• avatar

    This is fairly easy for me to decide. I wish VW continued success or improving success in the future. I’ve always had a soft spot for VW’s aesthetics, but have avoided pulling the trigger because internet wisdom has it that VW should be avoided like the plague with electrical issues, parts that fail far sooner than should be expected, and myriad other niggles. Since I’ve never owned one and my experience with them is strictly second-hand I don’t know how many grains of salt to place with internet wisdom.

    My aunt had an 04 Beetle 2.0 that she said was a pile of excrement while her 2015 Beetle 2.5 is a good runner. My friend had an 11 Jetta 2.5 that was in and out of the shop for niggling issues since new.

    On a related note: I’ve always had luck with Fords though the internet believes that to be impossible.

    I know these are anecdotes so…

    May VW continue to manufacturer understatedly handsome, with admittedly a few exceptions, into the future.

  • avatar
    Land Ark

    I pick Dodge. I love that they are making ridiculous cars with tons of power, that make silly noises, and are just all around obnoxious – all while being relatively affordable.
    While I may never actually buy one, I appreciate that someone is still out there doing it.

    • 0 avatar
      George B

      Yes, imagine if the money wasted on the Dodge Dart and Chrysler 200 development had been applied to updating the LX platform and Hemi V8 to reduce mass with some of the upgrades being shared across the Ram and Jeep parts bins. Fiat will never get the appeal of vehicles Chrysler can sell at a profit.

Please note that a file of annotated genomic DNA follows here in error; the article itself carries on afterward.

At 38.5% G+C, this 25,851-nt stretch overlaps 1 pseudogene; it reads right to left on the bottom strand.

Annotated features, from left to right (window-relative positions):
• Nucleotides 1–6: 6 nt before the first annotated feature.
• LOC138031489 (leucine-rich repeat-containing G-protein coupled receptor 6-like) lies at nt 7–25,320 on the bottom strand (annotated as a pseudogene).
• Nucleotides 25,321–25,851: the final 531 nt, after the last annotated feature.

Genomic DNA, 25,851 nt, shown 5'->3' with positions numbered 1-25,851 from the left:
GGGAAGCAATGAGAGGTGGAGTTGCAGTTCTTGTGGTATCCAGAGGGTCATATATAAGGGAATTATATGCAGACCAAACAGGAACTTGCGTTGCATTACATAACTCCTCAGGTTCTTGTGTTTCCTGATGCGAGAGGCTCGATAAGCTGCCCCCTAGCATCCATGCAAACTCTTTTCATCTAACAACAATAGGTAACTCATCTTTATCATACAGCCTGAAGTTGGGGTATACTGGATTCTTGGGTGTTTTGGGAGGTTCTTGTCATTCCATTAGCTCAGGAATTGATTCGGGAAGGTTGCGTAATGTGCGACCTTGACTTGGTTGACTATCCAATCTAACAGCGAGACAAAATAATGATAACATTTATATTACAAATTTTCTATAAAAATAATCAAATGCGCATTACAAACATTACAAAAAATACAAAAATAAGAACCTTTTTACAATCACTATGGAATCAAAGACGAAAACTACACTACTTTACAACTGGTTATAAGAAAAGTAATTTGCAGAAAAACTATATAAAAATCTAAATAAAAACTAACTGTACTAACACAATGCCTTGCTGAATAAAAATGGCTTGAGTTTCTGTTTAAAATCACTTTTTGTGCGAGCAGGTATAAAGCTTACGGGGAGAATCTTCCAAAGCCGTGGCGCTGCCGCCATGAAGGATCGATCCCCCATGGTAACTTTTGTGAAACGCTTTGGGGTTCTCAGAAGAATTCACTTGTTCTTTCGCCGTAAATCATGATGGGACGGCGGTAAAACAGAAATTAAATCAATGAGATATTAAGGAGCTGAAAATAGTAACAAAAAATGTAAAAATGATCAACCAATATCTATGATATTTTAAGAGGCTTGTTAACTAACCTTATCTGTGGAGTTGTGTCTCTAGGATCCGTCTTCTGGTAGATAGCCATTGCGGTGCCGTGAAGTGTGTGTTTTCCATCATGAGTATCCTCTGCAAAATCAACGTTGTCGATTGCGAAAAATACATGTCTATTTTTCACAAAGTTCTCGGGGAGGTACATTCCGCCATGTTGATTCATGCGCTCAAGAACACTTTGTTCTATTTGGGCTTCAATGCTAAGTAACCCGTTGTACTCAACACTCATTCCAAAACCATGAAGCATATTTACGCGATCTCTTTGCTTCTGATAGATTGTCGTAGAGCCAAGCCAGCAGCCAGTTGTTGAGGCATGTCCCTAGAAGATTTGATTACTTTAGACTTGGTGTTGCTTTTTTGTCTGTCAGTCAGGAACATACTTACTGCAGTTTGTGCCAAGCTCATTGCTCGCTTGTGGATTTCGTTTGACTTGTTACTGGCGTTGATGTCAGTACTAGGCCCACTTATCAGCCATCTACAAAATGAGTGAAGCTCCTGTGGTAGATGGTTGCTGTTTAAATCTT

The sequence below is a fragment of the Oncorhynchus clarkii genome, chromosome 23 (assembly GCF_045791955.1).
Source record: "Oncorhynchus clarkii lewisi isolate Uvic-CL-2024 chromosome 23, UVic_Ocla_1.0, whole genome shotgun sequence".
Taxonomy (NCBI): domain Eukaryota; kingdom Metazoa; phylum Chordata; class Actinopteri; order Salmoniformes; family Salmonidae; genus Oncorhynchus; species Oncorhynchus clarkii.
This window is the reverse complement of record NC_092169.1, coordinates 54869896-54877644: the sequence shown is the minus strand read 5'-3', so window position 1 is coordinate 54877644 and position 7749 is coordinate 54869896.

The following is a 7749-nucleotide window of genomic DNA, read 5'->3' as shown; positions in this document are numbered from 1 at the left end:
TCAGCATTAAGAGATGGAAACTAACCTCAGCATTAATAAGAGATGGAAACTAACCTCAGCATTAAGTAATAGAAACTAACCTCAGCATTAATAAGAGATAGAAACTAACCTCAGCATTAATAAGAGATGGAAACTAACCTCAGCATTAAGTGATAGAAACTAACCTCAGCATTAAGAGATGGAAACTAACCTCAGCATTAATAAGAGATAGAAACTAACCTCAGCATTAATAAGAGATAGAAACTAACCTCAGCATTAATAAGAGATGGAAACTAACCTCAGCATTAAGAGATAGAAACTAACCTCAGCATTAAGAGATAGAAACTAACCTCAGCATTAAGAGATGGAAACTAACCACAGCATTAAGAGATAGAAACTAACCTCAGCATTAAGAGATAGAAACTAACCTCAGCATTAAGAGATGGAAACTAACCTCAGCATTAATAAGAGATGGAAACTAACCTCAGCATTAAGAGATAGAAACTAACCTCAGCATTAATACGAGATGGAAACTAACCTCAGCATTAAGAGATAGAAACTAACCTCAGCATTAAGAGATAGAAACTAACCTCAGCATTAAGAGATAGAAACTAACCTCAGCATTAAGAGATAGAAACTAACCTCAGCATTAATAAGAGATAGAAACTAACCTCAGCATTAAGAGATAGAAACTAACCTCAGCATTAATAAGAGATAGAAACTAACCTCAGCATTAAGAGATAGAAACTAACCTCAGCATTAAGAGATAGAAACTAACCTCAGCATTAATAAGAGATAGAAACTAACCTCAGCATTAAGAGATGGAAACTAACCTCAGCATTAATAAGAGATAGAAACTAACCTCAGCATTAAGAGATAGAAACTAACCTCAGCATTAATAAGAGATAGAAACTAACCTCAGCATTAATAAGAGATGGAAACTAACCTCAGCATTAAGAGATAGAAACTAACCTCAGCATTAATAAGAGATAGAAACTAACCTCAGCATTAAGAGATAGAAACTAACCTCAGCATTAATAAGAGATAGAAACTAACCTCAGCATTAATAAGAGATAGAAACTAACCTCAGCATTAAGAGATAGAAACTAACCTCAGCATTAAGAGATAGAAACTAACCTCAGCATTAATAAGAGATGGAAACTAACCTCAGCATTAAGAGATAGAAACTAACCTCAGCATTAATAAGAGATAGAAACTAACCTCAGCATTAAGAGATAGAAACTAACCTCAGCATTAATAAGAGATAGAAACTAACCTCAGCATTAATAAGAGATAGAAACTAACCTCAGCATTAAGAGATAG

• avatar

    After a recent Accent rental, I wish Hyundai/Genesis well. I think they make a decent product at a fair price, and that should make them thrive. However, they’re a little sedan-heavy, especially on the Genesis side.

    KIA, on the other hand, can get stuffed. Although their product is every bit as good as Hyundai (not surprising, since it’s the same company) their US dealer network is absolutely horrible – Just a half-step above BHPH lots. Fix that, KIA.

  • avatar
    Art Vandelay


  • avatar

    Maybe just maybe if car mfg. designed sedans that you can see out of and made it easy to get in and out without hitting your head they would sell. :=)
    Us old folks just don’t fit in these new sedans

  • avatar

    Dodge. Because of their history, my personal history with the brand (never had a complaint with one over 36 years now), and because I really don’t want to see any more American brands go away.

    Tesla. Love the cars, hopefully some day I’ll be able to afford one. Love how they’ve managed to toss something different in an otherwise incredibly staid industry. (And I’d really love to see them succeed, just to shut up a few mouthy jackasses on this site.)

  • avatar

    Not a manufacturer, a category – wagons. All manufacturers should build real wagons, some maybe even shooting-brakes.

  • avatar

    Mazda – they build decent cars (generally sensible, reliable, and comfortable enough, but still entertaining), they seem to have avoided any galling controversy, they’ve shown that they can acknowledge and attempt to fix their weaknesses (rust and NVH being the two biggest ones), and mostly, that they’re the plucky little guy.

    • 0 avatar
      R Henry

      I like Mazda too…on my third Mazda product now. That said, it seems that every Mazda product has one or two significant flaws that prevents it from becomong a truly hit product.